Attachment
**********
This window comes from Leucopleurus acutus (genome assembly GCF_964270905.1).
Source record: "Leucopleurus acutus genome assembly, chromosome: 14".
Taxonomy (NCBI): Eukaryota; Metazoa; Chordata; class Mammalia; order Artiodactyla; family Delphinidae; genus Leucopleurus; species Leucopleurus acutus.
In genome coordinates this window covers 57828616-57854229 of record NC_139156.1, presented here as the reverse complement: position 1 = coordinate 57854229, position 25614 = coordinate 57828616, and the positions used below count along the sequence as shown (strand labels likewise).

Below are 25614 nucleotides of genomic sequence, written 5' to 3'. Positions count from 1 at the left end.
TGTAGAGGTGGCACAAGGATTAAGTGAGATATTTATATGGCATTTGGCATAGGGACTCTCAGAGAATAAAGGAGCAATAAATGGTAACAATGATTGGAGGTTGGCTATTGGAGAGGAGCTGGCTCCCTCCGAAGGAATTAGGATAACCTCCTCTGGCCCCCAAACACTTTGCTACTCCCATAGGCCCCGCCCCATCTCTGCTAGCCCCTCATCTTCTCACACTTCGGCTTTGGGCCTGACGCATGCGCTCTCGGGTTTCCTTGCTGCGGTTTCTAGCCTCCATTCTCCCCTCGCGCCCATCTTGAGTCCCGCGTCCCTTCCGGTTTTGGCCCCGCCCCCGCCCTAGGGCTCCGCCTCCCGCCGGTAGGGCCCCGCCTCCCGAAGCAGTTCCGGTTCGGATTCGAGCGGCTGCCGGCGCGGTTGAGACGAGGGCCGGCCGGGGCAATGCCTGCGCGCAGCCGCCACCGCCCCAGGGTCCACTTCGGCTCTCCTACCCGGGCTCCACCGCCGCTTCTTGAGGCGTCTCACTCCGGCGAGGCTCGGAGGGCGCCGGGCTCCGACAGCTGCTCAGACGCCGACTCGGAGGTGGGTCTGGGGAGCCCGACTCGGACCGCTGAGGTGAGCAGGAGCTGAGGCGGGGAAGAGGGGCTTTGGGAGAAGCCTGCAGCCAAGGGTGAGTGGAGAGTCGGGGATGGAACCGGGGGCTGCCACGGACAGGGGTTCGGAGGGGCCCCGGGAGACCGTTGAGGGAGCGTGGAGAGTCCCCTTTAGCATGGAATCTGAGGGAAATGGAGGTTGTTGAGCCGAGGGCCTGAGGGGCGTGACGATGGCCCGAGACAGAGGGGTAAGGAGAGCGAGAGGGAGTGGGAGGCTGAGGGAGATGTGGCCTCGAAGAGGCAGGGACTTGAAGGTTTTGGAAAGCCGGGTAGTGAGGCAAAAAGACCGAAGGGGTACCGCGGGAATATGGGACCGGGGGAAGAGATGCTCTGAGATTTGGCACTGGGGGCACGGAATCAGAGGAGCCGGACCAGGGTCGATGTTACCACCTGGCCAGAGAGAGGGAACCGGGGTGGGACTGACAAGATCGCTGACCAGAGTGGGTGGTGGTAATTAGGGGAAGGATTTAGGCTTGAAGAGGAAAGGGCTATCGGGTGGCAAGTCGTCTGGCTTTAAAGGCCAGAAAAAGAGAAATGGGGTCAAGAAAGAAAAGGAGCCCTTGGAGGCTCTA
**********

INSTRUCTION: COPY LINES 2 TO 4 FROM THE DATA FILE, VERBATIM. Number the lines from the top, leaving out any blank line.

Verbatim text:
Source record: "Leucopleurus acutus genome assembly, chromosome: 14".
Taxonomy (NCBI): Eukaryota; Metazoa; Chordata; class Mammalia; order Artiodactyla; family Delphinidae; genus Leucopleurus; species Leucopleurus acutus.
In genome coordinates this window covers 57828616-57854229 of record NC_139156.1, presented here as the reverse complement: position 1 = coordinate 57854229, position 25614 = coordinate 57828616, and the positions used below count along the sequence as shown (strand labels likewise).